CHARLOTTE, N.C. -- The Charlotte City Council took the first step towards making possible changes to the procedures followed by the Citizens Review Board Monday night.
That board was established in 1997 to look into allegations of police misconduct.
But a study done by students at the Charlotte School of Law -- and first reported by the Charlotte Observer -- found that in 16 years, the board has always sided with the police when questions of misconduct by officers have been raised.
Kare Romanski was one of those who wanted to tell her story to the council Monday night. She went to the board to complain about an officer who she said had been physically abusive toward her.
Romanski said the experience was not what she expected.
"What I found very quickly after being there was that they all know each other and they don't want you to know who they are," Romanski said.
During the hearing, even the board's attorney, Julian Wright, said that for there to be a finding of abuse of discretion is difficult.
"In that kind of a situation, where you are balancing a he-said-she-said, it is clearly not an abuse of discretion to believe one and not believe the other," Wright said.
Chief Rodney Monroe said transparency was key.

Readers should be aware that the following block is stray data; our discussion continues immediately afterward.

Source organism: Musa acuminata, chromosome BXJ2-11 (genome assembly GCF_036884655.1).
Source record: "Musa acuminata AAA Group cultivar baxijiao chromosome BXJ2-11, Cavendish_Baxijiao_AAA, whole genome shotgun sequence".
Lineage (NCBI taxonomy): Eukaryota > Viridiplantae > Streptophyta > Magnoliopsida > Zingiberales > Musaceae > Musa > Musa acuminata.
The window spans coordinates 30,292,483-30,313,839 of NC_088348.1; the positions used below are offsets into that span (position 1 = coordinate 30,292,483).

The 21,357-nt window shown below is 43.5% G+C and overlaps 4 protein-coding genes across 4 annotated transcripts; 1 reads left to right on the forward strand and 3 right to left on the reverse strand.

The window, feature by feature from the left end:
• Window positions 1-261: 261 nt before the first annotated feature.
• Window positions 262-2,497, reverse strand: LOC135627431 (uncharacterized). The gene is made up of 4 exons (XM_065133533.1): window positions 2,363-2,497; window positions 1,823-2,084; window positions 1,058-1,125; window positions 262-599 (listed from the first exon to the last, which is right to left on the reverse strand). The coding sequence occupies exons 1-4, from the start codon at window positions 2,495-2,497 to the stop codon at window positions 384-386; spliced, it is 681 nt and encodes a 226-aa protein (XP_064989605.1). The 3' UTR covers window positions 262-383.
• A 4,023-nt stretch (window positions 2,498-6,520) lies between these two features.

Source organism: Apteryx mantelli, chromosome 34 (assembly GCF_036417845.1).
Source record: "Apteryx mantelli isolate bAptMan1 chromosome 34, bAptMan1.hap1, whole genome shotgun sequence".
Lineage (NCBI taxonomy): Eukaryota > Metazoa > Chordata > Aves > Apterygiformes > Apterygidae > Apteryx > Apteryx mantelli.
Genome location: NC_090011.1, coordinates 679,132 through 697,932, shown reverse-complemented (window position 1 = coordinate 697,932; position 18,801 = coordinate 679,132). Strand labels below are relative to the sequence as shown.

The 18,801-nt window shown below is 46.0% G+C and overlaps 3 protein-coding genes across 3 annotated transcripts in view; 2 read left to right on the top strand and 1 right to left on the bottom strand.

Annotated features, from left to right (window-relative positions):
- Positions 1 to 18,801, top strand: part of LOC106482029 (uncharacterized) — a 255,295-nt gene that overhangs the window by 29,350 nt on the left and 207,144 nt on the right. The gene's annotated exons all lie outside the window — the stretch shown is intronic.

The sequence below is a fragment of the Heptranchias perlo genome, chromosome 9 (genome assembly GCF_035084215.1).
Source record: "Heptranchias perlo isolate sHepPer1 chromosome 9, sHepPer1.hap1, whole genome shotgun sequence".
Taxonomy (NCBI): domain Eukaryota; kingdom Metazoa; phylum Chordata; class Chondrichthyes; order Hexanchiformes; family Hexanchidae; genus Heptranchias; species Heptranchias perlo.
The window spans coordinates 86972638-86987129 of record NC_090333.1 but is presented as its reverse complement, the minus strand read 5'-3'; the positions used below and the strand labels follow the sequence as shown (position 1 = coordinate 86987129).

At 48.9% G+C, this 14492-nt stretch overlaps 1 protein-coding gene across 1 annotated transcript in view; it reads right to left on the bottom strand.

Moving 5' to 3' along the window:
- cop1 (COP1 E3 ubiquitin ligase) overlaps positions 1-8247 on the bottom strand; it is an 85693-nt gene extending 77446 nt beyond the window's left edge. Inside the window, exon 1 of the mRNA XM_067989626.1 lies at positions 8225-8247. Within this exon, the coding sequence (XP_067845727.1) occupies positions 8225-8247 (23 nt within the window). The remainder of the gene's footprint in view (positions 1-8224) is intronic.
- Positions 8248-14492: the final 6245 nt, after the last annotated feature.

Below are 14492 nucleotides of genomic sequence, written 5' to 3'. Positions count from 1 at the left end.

"I know myself nor do I believe any other officer with our Internal Affairs staff would do anything that would jeopardize their careers to protect someone who had done something wrong," Monroe said.
The council eventually voted to send the issue to the Council-City Manager Relations Committee for discussion.
"I would like the staff to pay particular attention to the use of that standard," said Mayor Anthony Foxx.
For the law school students, it was a first step towards possible change.
Student Isabell Carson acted as spokesperson for the group.
"The standard found by the study we did at Charlotte School of Law needs to be lowered to a probable cause standard," she said.
Chief Monroe said citizen complaints are actually down but added he favored anything that would make the process as fair as possible.